Will God give you more hardship than you can handle?
Indiana pastor Nate Pyle wrote a provocative article for his blog earlier this year based on that question. Since then, it's been making the rounds of social media, attracting a considerable audience among people who are struggling with various crises. Along the way, a couple of other Christian bloggers have ruminated on the topic, including Pennsylvania pastor Stephen Altrogge in an essay dramatically entitled "There's a Good Chance God Will Almost Kill You."
For his part, Pyle says he's "confronting the lie," popular in Christian circles, that God doesn't push us past the limits of our endurance. In other words, He doesn't give us more bad stuff than we can reasonably be expected to survive. Generally, that concept is used to comfort fellow believers who are going through something we think is really, really bad. We hardly every use the "more than you can handle" consolation regarding the times we're overdosing on pleasures and material success. The phrase is based upon the assumption that there's a benchmark of normal pain and pleasure in our lives, with experiences we interpret as particularly negative being some sort of test from God, and experiences we interpret as positive being some sort of reward, or even something we're due.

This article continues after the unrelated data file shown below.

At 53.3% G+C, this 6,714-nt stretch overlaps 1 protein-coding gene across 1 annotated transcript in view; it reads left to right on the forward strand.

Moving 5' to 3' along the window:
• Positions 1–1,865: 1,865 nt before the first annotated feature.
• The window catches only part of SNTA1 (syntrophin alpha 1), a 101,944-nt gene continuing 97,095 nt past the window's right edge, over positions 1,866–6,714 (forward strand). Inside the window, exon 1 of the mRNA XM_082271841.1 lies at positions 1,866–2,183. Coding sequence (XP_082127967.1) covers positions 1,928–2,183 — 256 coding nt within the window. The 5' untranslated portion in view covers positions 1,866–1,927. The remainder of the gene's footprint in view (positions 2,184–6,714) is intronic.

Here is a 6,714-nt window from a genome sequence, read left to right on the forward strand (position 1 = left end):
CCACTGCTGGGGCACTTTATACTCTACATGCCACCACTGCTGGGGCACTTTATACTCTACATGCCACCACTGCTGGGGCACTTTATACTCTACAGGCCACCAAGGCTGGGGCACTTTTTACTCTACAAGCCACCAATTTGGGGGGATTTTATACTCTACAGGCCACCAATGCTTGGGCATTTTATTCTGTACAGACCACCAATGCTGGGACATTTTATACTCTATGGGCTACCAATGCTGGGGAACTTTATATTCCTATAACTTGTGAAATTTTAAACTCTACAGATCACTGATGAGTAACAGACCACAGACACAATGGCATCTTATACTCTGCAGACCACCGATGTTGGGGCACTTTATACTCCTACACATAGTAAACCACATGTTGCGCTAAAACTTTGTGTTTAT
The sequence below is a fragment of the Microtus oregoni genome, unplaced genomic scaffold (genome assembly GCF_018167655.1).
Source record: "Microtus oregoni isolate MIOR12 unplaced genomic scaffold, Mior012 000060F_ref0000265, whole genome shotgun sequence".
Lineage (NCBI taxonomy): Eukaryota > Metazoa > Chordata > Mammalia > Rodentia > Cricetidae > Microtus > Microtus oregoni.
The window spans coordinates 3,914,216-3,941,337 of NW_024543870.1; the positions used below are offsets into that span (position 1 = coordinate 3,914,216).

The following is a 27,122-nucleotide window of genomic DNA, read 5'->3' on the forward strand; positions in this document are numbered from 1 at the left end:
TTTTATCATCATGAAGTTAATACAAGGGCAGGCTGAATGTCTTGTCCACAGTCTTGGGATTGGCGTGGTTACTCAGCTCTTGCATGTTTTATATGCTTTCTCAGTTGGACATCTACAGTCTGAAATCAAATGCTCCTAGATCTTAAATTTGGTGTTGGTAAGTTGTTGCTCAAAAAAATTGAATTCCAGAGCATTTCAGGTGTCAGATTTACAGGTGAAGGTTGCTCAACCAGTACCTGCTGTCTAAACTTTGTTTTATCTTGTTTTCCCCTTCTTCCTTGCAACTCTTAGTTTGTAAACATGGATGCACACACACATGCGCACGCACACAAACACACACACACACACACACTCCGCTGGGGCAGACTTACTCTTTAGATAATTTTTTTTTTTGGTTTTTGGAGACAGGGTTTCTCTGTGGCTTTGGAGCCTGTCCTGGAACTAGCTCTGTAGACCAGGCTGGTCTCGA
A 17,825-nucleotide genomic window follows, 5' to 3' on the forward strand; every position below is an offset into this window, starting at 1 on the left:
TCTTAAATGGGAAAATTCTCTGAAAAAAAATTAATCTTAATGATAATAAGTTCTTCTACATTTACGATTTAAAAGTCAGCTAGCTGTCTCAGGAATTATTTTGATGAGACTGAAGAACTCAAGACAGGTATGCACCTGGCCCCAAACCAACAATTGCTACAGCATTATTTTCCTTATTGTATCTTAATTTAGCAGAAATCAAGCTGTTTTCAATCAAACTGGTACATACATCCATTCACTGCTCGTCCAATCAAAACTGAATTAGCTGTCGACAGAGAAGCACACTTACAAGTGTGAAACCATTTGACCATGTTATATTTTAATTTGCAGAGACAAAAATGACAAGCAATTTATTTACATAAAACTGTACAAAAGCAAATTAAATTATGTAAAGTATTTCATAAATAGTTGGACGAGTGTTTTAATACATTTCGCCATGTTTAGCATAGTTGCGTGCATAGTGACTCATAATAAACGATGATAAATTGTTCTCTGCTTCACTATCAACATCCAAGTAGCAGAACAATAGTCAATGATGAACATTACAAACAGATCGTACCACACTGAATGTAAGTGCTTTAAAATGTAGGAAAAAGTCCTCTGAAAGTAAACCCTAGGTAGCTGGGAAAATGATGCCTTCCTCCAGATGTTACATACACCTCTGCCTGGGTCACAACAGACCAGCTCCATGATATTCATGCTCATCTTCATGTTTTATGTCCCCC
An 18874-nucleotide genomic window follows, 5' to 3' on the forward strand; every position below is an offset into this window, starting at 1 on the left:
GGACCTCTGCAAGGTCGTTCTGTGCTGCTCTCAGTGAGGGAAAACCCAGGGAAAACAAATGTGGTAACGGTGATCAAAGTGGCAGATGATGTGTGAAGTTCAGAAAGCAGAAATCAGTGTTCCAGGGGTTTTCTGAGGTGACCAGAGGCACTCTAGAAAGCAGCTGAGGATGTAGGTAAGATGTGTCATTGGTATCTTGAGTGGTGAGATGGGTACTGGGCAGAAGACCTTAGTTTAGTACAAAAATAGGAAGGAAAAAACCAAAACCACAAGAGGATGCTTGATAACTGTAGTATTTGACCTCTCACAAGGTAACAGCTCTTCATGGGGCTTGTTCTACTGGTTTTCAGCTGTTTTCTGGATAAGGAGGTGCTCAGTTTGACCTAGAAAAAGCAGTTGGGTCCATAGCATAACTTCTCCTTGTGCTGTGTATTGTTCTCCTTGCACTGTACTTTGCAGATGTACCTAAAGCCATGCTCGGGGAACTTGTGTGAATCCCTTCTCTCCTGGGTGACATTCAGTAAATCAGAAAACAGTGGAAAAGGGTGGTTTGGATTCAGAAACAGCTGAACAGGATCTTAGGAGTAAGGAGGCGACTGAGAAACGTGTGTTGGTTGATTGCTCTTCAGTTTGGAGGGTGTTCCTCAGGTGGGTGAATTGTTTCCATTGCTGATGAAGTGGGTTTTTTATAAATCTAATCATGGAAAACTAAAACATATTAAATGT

Of course, being spoiled by goodness, luxuries, and happy vibes can be as detrimental to our faith walk as being burdened, pained, tormented, and even persecuted. But we work far harder at trying to figure out why bad stuff happens to us, than good stuff.
Which is where Pyle comes in, challenging the notion that God doesn't allow His children to go through something negative He knows they can't survive. Just look at the Holocaust victims, he writes, or victims of rape. Truly horrible stuff happens to God's people through no fault of their own. And a lot of it is going to seem unbearable - and would be, without Him. Pyle points out that even the apostle Paul tells the Corinthian church that he was once "utterly burdened beyond strength" and that he "despaired of life itself."